All my argueing aside, I do agree with eliwood's guestimate of 2 years and $500,000. However my word is worth very little as it is based on a flimsy amount of real world experience. So, expect at least to double the cost and time required.

The towship's adventures
Offline Eliwood

Junior Member




Stencyl


« Reply #7 - Posted 2007-02-21 10:28:53 »

Low-level AI such as pathfinding and movement is where a lot of the complexity lies. Pathfinding and related stuff is crucial to an RTS, and I'm sure that at some point, we've screamed at our monitors when units do seemingly "stupid" things that we didn't intend for them to do. This is caused by faulty pathfinding.

Related to pathfinding would be the idea of group formations, basically deciding how to move a set of units as a group following a specific formation and how to bend that formation when it cannot be held. Then you get into issues like this. You tell a group to "attack-move" to a specific point. How does the game intelligently decide stuff like how far a unit should move before it starts trying to attack? If this is not decided properly, you end up getting a unit that walks into the line of fire and dies.

Or what about something trivial such as telling all units to converge on a point? How do you handle all of those units who can't reach that point because other units are in the way? Do you just freeze them in place, or do you get them to "dance" around as was common in StarCraft.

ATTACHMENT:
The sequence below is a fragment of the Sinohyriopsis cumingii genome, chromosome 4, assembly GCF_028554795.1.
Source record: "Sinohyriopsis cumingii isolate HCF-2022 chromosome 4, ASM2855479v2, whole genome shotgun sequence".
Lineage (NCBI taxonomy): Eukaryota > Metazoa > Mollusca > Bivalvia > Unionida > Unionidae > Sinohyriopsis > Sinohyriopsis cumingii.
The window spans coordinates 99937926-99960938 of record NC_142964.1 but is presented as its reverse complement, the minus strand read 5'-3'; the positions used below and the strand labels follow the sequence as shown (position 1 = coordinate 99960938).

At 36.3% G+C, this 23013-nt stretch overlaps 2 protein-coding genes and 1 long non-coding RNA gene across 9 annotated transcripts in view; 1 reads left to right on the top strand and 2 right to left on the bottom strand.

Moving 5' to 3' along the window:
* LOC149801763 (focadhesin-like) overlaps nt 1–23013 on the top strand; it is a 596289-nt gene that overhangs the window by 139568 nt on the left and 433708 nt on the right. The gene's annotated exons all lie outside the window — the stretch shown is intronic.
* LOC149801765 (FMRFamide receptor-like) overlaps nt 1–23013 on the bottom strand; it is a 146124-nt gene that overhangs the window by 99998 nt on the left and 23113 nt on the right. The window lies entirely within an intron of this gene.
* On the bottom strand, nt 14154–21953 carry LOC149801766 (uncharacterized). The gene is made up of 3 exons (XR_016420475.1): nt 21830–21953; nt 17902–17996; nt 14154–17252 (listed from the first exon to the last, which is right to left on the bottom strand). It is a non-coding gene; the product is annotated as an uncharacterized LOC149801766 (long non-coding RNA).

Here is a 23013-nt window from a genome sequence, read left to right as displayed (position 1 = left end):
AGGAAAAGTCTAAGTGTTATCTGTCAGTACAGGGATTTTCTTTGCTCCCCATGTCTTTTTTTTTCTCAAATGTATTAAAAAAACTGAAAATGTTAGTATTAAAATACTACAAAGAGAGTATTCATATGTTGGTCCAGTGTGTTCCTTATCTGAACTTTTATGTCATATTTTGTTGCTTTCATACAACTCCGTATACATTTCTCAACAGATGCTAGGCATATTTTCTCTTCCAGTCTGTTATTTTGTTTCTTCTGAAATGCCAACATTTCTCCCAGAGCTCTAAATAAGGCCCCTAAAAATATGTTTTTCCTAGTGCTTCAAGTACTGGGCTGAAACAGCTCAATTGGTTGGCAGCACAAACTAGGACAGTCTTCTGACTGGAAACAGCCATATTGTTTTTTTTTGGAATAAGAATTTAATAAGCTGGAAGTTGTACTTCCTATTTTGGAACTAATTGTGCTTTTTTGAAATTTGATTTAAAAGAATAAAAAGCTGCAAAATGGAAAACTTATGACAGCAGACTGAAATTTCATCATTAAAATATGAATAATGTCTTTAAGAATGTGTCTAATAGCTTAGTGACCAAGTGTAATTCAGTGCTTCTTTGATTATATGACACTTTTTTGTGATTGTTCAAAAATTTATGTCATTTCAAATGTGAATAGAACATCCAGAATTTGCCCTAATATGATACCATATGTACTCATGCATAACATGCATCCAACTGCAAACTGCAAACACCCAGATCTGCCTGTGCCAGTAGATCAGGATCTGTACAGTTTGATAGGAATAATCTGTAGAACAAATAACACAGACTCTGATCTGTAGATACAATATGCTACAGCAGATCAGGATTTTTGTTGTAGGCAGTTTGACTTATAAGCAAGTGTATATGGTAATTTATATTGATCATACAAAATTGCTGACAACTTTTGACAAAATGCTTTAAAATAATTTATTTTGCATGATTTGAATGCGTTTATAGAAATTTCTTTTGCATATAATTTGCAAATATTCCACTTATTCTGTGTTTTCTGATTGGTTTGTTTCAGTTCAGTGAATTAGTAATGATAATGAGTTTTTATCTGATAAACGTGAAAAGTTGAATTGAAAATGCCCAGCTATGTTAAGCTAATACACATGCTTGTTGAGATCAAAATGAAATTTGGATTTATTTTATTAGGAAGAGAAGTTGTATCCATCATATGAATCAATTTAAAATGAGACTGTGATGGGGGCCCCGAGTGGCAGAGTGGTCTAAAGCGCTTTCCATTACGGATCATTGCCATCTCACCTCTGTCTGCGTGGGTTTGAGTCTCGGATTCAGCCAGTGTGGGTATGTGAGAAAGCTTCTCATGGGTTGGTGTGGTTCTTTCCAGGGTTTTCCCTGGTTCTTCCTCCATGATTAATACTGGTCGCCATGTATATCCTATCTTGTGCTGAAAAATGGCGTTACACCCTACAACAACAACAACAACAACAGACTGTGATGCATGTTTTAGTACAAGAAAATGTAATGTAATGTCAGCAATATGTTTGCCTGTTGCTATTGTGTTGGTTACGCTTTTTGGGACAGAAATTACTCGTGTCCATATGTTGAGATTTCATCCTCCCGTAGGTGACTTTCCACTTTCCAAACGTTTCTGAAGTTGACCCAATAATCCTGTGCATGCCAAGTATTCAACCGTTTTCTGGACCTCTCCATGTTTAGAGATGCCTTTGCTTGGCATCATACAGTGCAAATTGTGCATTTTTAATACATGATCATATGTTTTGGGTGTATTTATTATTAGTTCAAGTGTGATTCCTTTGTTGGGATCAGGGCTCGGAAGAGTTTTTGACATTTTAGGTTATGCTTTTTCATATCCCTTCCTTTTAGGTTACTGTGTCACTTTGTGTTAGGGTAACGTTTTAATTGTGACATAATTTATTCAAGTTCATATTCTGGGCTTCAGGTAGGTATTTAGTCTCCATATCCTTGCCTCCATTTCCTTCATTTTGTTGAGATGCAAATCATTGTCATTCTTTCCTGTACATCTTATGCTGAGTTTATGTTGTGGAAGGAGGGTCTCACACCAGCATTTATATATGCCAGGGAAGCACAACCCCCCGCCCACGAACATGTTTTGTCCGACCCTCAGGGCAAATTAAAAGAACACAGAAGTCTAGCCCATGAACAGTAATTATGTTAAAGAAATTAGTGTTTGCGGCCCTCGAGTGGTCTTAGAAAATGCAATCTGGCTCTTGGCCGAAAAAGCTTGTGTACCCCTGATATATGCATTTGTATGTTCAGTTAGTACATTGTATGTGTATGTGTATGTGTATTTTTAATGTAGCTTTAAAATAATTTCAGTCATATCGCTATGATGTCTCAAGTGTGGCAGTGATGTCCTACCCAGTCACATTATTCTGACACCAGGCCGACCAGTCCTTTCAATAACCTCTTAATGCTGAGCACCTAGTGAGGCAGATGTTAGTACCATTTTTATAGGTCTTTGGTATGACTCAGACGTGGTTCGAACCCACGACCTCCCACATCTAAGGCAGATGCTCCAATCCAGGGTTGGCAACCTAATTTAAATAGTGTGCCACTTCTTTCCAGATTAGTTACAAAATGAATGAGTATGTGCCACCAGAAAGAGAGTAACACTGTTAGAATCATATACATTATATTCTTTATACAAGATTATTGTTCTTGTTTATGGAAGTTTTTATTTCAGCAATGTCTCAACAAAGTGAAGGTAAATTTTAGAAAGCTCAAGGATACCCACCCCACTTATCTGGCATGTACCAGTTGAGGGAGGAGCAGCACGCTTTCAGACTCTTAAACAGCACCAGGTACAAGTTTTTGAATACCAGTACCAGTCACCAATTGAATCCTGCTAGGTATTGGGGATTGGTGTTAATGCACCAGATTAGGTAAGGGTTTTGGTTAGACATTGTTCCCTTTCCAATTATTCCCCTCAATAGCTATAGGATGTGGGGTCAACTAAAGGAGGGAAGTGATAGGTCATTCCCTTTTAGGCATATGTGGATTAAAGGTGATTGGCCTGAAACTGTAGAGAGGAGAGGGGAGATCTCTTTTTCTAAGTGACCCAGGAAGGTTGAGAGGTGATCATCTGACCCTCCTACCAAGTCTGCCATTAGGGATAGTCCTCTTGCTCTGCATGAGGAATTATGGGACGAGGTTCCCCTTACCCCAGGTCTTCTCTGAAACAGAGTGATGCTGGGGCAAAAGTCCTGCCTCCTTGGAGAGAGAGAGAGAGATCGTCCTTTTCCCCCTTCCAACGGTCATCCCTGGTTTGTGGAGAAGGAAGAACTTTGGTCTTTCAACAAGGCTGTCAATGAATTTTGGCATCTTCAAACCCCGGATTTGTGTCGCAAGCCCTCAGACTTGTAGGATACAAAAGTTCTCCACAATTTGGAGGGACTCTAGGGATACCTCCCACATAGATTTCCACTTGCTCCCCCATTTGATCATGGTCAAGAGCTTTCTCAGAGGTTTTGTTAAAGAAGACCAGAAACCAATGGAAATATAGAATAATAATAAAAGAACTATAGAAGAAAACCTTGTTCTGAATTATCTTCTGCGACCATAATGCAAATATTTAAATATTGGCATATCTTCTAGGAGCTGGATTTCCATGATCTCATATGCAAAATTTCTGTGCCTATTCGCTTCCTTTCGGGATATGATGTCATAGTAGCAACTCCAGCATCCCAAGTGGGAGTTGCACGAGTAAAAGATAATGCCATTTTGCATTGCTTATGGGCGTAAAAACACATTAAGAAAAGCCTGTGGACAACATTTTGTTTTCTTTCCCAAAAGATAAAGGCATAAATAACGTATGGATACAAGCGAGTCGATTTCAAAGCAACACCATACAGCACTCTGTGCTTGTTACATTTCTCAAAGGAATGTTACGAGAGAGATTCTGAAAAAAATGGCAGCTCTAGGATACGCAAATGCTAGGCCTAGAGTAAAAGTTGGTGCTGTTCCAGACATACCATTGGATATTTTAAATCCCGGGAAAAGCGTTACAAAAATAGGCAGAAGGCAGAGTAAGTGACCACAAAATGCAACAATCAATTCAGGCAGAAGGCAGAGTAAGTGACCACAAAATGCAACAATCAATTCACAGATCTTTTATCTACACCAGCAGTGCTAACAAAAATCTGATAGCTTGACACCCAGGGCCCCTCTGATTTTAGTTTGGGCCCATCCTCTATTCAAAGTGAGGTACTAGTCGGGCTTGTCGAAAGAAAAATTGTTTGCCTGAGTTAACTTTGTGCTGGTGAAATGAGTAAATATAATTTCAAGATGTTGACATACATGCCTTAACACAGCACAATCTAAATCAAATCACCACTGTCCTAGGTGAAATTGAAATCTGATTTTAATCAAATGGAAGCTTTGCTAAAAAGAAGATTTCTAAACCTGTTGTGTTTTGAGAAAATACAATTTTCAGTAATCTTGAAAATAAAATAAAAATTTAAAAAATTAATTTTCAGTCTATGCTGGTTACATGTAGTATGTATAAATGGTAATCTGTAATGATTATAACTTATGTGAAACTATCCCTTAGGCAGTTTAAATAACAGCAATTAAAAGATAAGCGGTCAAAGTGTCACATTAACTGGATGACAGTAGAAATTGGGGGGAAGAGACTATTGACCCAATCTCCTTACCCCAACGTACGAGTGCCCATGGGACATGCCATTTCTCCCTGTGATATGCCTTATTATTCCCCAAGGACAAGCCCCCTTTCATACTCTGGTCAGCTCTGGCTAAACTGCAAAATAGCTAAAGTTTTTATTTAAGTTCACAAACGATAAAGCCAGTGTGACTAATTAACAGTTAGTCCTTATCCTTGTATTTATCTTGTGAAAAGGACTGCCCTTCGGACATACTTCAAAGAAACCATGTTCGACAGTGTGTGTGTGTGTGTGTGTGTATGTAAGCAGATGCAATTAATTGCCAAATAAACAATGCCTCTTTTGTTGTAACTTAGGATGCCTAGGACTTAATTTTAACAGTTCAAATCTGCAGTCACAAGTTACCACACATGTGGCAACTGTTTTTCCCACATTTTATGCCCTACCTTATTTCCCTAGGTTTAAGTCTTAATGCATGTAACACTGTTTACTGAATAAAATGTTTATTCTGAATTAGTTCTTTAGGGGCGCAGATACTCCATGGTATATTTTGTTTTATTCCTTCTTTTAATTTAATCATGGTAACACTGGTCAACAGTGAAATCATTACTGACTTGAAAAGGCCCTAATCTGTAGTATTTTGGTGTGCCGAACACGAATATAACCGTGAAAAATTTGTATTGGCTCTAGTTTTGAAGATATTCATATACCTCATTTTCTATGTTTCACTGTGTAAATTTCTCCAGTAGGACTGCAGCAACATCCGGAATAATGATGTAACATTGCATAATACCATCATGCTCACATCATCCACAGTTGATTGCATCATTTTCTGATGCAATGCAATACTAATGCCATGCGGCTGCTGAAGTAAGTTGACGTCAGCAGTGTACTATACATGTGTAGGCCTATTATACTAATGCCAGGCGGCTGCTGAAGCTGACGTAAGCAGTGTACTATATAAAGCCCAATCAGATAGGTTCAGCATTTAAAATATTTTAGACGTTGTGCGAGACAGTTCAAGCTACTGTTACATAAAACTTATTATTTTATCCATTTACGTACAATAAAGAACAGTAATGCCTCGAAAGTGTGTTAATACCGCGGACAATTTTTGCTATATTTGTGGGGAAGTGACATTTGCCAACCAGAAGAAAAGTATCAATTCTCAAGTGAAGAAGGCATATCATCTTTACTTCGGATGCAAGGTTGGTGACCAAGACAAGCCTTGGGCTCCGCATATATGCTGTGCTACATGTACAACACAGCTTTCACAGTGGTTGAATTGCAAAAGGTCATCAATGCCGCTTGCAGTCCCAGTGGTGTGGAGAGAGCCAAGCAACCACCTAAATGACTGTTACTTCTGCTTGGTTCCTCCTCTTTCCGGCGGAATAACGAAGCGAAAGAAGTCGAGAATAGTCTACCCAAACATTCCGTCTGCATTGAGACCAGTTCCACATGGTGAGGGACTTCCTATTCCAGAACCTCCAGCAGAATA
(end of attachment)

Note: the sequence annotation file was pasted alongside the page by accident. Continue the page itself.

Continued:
The more you think about it, the more it just keeps unfolding on you. Every time you left-click and tell a unit to move, there's a lot going on there that we take for granted. It's easy to write a bad RTS, and we've all seen those kinds of RTS games where the units crawl along as if they were zombies, crash into stuff and just don't do what we expect.

This is not a Java project, but this is a fairly well known Allegro project that's been in the works for several years. Perhaps the OP should talk to them about it because it parallels what the OP wants.

http://www.distortum.tk/


Offline Mr_Light

Senior Member




shiny.


« Reply #8 - Posted 2007-02-21 10:51:33 »

totala was just so ahead of it's time wasn't it? even warcraft 3 is not in phase with the moving properties as do a lot of other high profile rts's produced after it.

It's harder to read code than to write it. - it's even harder to write readable code.

The gospel of brother Riven: "The guarantee that all bugs are in *your* code is worth gold." Amen brother a-m-e-n.